- Laura Scott
- BBC Sport
The International Football Association (FIFA) sent a message to all the teams participating in the World Cup, asking them to “focus on football.”
A great deal of controversy arose over the tournament, which will start in Qatar on November 20, as Doha has been criticized for its stance on same-sex relations, its human rights record, and its treatment of migrant workers.
Some players planned peaceful protests, and England player Harry Kane and nine other European captains will wear the “One Love” badges, which support gays.
Denmark’s players will wear T-shirts expressing a kind of protest. Sportswear company Hummel, which supplies the Danish national team, also said it “does not want to appear” at the tournament, which it claims “has claimed thousands of lives”.
Paris, and other French cities, refuse to display the World Cup matches in public places, despite the fact that France is the title holder of the World Cup.
The Australian national team released a video urging Qatar to repeal its laws on same-sex relations.
Liverpool manager Jurgen Klopp said this week that it was “not fair” to expect players to make political statements or organize protests during the tournament.
England women’s national team player, Beth Mead, said on Thursday it was “disappointing” that the tournament would be held in Qatar. Mead, who has previously declared that she is gay, does not believe the Gulf state is the “right place” for the tournament.
Among other issues related to the upcoming tournament, FIFA issued a decision to ban Russia from participating in the World Cup after its invasion of Ukraine.
In addition, the Ukrainian Football Federation called for Iran to be banned from the World Cup due to “systematic human rights violations”. The Ukrainian Federation believes that the suppression of protests in Iran “may constitute a violation of the principles and rules” of FIFA.
The World Cup finals are held for the first time in the winter season. Qatar initially proposed to host the World Cup during the summer in closed and air-conditioned stadiums, but its plan was rejected.
Qatar’s World Cup organizers declared that “everyone is welcome” to visit the country and watch football, and that no one will be discriminated against.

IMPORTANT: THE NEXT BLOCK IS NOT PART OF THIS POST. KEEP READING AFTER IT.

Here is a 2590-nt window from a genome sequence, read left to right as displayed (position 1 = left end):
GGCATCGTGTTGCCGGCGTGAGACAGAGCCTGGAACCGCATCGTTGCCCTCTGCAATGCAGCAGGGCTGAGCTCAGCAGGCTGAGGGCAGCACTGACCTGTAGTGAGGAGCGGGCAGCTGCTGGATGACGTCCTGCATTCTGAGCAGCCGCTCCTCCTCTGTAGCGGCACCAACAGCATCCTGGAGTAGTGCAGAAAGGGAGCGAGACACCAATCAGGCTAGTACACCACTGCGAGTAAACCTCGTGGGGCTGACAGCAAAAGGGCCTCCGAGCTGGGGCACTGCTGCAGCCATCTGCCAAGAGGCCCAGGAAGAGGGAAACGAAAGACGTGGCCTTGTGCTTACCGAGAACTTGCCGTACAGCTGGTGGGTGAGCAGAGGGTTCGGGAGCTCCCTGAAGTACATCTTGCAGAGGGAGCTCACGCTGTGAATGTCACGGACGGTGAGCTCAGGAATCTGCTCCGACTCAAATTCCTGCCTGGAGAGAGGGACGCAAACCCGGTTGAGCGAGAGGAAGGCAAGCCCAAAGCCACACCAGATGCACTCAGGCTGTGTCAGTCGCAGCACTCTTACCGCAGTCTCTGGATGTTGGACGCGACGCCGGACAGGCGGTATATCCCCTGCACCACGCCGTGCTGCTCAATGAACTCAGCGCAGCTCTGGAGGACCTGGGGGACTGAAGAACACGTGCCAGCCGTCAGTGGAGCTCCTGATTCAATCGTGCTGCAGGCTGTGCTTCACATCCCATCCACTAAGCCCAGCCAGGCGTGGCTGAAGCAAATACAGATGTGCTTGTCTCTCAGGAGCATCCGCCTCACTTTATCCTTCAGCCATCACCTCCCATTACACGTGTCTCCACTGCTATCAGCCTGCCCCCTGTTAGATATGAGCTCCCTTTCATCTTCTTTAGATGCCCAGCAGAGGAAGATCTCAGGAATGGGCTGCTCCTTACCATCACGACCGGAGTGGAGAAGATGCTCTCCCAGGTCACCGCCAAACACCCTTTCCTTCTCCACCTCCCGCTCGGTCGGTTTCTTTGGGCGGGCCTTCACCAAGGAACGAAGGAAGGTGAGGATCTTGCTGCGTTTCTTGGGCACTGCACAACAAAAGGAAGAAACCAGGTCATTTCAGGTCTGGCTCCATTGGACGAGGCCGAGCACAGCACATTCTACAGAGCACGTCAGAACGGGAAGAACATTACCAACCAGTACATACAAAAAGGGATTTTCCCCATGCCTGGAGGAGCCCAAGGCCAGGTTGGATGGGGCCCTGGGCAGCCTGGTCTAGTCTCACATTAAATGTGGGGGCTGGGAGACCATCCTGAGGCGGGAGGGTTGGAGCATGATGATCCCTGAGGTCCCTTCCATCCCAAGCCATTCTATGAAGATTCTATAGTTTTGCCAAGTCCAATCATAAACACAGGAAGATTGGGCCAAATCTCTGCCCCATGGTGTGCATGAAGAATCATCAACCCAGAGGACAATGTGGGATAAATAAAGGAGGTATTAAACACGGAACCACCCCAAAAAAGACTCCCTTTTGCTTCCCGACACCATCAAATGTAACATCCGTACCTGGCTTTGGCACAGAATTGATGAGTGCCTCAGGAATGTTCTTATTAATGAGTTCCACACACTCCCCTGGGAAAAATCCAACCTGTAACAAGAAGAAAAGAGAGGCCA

In addition to calling on participating countries to “focus now on football,” the FIFA message, signed by FIFA President Gianni Infantino and General Secretary Fatma Samoura, read: “Everyone is welcome regardless of origin, background, religion, gender, sexual orientation or nationality. “.
“We are aware that there are many challenges and difficulties of a political nature around the world,” she added.
Qatar built seven new stadiums to host the World Cup, in addition to an airport, roads and about 100 hotels.
The Qatari government says it has hired 30,000 foreign workers to build the stadiums alone, mostly from Bangladesh, India, Nepal and the Philippines.
Rights groups have complained about the treatment of foreign workers in Qatar and the number of those who have died there.
In February 2021, the Guardian reported that 6,500 migrant workers from India, Pakistan, Nepal, Bangladesh and Sri Lanka had died in Qatar since it won the World Cup.
This number is based on figures provided by the embassies of countries in Qatar.
However, the Qatari government said the total number is misleading, as not all of the deaths recorded were of people working on World Cup-related projects.
The Qatari government said accident records showed that between 2014 and 2020, there were 37 deaths of workers on World Cup stadium construction sites, of which only three were “work-related”.
BBC Arabic also collected evidence indicating that the Qatari government did not announce the actual number of deaths among foreign workers.
The Football Association has backed calls for compensation for “any injury or death related to any construction project” for the World Cup.